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Checkout Pinterest's splash page - **(Make sure that your logged out of your account or you wont see the splash page.) The image of a Macbook at the bottom, It's responsive and shrinks and expands depending on the size of the broweser window.

Silly question... how do they do it? and how can this be done using Twitter Bootstrap?

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Are you asking this? – Pigueiras Apr 18 '13 at 15:38
@Pigueiras No. I'm talking about there main landing page which has an image of a Macbook pro at the bottom. You have to be logged out of your Pinterest account or linked account (facebook) in order to see it. – zoops Apr 18 '13 at 15:59
@espooz its being done by js likely jquery, using chrome you can see the style element change on the image as you change you height, my guess would be jquery listening to screen change, updating size accordingly – AbstractChaos Apr 18 '13 at 16:39

If you look at the <script> blocks on the page, you can see how it's done. It's basically just a resize listener. Here's a simplified version:

var htAboveImage = $content.height(),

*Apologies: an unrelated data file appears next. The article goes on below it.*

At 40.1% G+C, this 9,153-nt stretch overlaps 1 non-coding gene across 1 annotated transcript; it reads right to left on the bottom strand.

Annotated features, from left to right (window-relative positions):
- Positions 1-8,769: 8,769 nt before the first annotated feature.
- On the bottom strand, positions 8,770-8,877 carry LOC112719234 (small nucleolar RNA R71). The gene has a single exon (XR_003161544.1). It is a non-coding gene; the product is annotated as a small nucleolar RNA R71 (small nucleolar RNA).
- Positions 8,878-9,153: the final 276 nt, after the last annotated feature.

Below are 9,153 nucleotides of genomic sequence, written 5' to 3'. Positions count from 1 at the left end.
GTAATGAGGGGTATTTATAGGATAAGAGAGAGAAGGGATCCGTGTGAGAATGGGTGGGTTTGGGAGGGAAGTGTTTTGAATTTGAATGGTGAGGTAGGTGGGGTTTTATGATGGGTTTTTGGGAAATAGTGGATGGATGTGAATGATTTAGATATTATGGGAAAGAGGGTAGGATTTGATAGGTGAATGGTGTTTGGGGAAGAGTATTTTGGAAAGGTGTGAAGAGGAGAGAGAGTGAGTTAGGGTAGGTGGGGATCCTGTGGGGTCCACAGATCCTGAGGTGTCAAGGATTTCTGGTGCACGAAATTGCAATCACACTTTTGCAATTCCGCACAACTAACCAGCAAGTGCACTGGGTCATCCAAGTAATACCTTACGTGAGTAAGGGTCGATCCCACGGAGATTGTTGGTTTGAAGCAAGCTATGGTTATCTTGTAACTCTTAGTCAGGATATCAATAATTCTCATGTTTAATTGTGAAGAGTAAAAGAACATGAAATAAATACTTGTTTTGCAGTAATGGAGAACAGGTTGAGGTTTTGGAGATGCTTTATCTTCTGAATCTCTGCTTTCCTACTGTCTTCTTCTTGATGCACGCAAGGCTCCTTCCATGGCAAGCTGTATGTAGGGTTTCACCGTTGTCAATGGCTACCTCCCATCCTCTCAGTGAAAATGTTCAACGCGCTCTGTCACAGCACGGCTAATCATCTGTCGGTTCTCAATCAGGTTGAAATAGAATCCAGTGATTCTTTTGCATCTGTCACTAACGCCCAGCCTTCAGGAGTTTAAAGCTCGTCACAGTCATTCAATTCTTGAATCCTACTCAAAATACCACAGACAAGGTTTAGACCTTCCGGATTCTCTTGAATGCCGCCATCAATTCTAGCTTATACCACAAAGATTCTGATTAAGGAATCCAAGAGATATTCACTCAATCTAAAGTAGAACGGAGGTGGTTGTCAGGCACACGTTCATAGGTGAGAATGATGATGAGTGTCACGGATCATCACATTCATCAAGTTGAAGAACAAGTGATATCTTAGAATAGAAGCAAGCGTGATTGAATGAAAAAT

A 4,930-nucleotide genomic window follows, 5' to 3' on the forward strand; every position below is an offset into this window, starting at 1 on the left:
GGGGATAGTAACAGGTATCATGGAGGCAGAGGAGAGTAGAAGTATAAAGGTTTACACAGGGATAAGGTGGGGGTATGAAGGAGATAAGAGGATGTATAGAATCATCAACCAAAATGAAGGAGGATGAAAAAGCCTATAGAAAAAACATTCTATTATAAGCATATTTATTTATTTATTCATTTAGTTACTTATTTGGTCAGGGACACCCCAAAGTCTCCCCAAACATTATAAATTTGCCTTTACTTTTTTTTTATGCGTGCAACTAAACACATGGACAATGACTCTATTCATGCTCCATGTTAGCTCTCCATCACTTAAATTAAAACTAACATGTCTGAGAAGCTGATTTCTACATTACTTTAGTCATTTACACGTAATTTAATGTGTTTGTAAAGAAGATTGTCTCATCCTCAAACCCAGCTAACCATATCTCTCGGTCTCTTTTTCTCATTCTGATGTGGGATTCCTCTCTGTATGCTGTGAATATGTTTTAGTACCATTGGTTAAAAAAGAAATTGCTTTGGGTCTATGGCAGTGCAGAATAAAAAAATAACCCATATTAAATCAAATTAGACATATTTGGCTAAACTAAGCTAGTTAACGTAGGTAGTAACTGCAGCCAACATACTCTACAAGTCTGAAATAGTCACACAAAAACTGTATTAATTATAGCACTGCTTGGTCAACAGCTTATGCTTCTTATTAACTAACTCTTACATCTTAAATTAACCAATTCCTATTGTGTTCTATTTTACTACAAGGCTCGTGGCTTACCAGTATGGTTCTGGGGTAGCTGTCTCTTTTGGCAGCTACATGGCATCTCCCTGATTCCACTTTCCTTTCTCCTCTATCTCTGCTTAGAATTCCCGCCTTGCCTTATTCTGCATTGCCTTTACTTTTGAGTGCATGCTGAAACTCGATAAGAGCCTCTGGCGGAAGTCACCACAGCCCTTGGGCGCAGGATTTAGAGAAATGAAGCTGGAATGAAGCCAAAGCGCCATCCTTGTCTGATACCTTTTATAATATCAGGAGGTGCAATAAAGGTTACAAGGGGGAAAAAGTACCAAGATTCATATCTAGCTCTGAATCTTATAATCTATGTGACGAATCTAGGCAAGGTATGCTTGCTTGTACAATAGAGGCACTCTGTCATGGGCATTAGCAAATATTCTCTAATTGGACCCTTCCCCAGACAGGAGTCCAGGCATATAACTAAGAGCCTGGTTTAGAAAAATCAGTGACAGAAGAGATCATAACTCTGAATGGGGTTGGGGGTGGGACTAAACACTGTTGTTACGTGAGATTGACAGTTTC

naturalImageHt = 450,
    padding = 150,
    minImageHt = 100;

var changeFunc = function() {
    var windowHt = $window.height();
    var imageHt = Math.min(
                      Math.max(windowHt - htAboveImage - padding, minImageHt)
$(window).on("resize", changeFunc);

There's no need to update the width too, because <img>s automatically resize proportionately when you size only one dimension in CSS. But the full code on Pinterest also updates padding on the content above the image to keep it vertically centered.

By the way: Chrome's Developer Tools are your friend when it comes to questions like this! Making careful use of these tools, it takes only a minute to see what's going on:

  1. Right-click image > Inspect Element
  2. Resize the window and notice that there's an explicit height in px being set on the tag, updating continuously. Must be done by JS. But who's setting it?
  3. Right-click tag > Break on... > Attributes Modifications
  4. Resize window again and hit breakpoint
  5. Top of the call stack is buried in minified jQuery code – probably just generic code for setting a CSS property. What's the highest non-jQuery piece of code on the stack?
  6. There's the code!
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